Stirling University research suggests changing the name of the Winter Fuel Payment (WFP) would make recipient households more likely to invest in renewable energy technologies.
The findings, published by the university, state the change would still see the health goals of the current WFP policy achieved.
Although the WFP does not require households to spend the cash benefit on fuel, the research found that households in receipt of the WFP are up to 62% less likely to invest in renewable energy technologies than similar households that do not received the payment.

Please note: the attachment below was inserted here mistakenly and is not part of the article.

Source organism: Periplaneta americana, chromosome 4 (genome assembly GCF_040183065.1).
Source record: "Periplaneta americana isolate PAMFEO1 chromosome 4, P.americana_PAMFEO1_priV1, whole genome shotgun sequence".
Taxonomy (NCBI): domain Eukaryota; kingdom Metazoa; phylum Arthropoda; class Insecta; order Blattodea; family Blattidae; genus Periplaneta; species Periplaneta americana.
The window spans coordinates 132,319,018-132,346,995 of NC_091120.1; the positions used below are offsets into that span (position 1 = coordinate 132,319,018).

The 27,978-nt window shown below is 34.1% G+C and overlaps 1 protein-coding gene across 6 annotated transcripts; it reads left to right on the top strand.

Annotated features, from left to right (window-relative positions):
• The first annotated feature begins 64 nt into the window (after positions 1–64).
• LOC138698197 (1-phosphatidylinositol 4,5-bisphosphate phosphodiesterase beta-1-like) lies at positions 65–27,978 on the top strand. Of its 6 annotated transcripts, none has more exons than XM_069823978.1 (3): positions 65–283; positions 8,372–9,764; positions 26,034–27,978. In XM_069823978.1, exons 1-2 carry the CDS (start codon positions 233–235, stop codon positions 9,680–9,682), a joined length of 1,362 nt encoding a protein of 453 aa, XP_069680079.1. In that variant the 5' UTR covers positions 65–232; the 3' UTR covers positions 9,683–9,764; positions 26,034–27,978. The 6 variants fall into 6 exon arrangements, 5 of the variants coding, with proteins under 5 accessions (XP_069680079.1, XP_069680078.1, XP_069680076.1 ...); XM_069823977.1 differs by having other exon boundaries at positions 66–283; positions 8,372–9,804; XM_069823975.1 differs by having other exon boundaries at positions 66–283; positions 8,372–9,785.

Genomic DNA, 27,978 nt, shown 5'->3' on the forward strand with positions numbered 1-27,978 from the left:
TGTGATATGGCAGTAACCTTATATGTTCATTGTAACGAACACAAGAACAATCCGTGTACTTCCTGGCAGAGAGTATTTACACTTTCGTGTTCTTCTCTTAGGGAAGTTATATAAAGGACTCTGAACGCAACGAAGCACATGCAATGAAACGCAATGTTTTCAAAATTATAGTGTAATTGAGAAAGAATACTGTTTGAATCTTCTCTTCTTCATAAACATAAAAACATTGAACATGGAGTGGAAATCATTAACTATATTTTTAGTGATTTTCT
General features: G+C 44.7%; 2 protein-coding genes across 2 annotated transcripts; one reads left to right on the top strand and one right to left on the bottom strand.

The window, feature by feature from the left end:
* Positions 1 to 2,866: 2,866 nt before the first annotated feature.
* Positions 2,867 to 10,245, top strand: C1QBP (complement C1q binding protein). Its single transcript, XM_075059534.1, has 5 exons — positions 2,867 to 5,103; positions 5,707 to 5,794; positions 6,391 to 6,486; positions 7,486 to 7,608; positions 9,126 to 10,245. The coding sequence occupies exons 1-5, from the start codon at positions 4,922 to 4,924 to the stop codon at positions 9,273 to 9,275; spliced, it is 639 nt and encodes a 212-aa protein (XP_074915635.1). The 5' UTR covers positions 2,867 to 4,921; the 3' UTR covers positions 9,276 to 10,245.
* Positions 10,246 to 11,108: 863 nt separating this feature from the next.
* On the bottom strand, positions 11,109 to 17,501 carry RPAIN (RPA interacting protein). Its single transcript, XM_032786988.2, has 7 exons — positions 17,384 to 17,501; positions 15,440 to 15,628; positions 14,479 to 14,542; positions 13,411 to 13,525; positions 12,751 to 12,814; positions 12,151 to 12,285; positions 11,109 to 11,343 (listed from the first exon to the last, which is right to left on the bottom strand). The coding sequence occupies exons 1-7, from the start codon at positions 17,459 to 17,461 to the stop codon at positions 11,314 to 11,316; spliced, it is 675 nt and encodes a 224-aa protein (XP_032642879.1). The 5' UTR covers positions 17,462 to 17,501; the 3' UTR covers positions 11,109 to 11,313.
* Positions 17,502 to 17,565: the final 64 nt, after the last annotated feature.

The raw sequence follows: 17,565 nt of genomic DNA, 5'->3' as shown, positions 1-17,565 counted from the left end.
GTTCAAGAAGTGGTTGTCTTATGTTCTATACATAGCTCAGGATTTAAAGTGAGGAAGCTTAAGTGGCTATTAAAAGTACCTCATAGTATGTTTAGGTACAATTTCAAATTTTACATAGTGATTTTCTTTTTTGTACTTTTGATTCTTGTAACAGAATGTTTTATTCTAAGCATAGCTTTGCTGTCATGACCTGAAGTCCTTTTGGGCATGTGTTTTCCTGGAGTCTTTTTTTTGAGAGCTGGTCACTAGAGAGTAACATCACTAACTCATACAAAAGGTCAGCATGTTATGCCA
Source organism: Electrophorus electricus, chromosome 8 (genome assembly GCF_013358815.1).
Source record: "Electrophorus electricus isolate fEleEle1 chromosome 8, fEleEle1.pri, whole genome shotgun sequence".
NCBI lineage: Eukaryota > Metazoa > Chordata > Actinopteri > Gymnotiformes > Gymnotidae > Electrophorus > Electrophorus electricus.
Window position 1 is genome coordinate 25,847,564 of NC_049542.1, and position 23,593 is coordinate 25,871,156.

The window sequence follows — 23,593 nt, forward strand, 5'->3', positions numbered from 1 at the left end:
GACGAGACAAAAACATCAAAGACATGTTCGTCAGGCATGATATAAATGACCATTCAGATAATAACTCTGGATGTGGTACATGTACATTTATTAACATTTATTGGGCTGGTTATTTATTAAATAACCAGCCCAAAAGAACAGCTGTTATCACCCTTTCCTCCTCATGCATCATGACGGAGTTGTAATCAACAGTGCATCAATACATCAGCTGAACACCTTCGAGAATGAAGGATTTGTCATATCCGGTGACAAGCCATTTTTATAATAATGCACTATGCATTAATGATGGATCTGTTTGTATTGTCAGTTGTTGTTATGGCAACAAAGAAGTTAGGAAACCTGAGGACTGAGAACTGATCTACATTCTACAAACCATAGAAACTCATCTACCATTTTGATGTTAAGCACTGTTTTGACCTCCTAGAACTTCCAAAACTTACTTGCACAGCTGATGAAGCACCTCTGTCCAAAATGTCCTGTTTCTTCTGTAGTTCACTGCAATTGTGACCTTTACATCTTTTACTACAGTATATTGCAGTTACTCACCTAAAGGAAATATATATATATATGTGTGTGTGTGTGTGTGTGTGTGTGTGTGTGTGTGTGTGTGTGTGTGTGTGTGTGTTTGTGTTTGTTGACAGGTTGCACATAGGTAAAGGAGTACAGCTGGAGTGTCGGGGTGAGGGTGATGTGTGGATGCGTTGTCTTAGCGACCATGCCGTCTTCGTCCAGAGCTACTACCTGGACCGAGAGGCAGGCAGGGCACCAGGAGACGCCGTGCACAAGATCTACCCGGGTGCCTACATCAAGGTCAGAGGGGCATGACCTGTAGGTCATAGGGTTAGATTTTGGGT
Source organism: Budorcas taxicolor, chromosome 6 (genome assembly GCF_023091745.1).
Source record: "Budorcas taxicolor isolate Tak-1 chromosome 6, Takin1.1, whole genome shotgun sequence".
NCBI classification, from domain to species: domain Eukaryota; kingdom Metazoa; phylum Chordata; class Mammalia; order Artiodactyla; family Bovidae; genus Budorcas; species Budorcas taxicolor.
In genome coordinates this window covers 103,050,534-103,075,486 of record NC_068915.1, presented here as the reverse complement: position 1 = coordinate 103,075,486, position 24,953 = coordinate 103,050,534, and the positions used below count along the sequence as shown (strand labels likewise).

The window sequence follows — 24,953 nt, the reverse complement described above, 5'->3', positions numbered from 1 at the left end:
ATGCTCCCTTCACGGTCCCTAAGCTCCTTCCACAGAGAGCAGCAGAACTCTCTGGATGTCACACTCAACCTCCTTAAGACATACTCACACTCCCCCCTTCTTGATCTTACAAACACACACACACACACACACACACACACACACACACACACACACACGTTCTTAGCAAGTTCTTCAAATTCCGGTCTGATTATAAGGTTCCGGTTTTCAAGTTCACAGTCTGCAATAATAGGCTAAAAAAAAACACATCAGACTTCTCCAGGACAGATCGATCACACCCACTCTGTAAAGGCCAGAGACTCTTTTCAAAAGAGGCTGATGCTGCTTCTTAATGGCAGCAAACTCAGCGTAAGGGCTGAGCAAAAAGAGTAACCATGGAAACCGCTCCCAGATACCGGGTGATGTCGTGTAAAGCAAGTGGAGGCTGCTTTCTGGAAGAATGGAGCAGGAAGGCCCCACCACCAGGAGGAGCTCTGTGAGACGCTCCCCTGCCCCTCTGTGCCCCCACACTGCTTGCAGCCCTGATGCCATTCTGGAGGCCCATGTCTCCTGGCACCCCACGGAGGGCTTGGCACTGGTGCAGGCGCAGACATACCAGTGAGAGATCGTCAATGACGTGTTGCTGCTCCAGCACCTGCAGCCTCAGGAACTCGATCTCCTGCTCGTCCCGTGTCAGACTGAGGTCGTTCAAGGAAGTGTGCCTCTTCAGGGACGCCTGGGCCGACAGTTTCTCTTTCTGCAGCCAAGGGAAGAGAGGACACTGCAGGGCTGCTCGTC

This is because the WFP name appears to encourage households to use fuel, rather than investing the payment in renewable energy technologies.
Mirko Moro, of Stirling Management School, said: “It is not that the WFP does not work, but changing the name may ensure that households do not forgo investments in renewable energy after the payment is received.
“A name that includes the words ‘renewable energy’ or ‘energy efficiency’ could ensure households consider more energy-efficient technologies while still achieving the health goals of the current WFP policy.”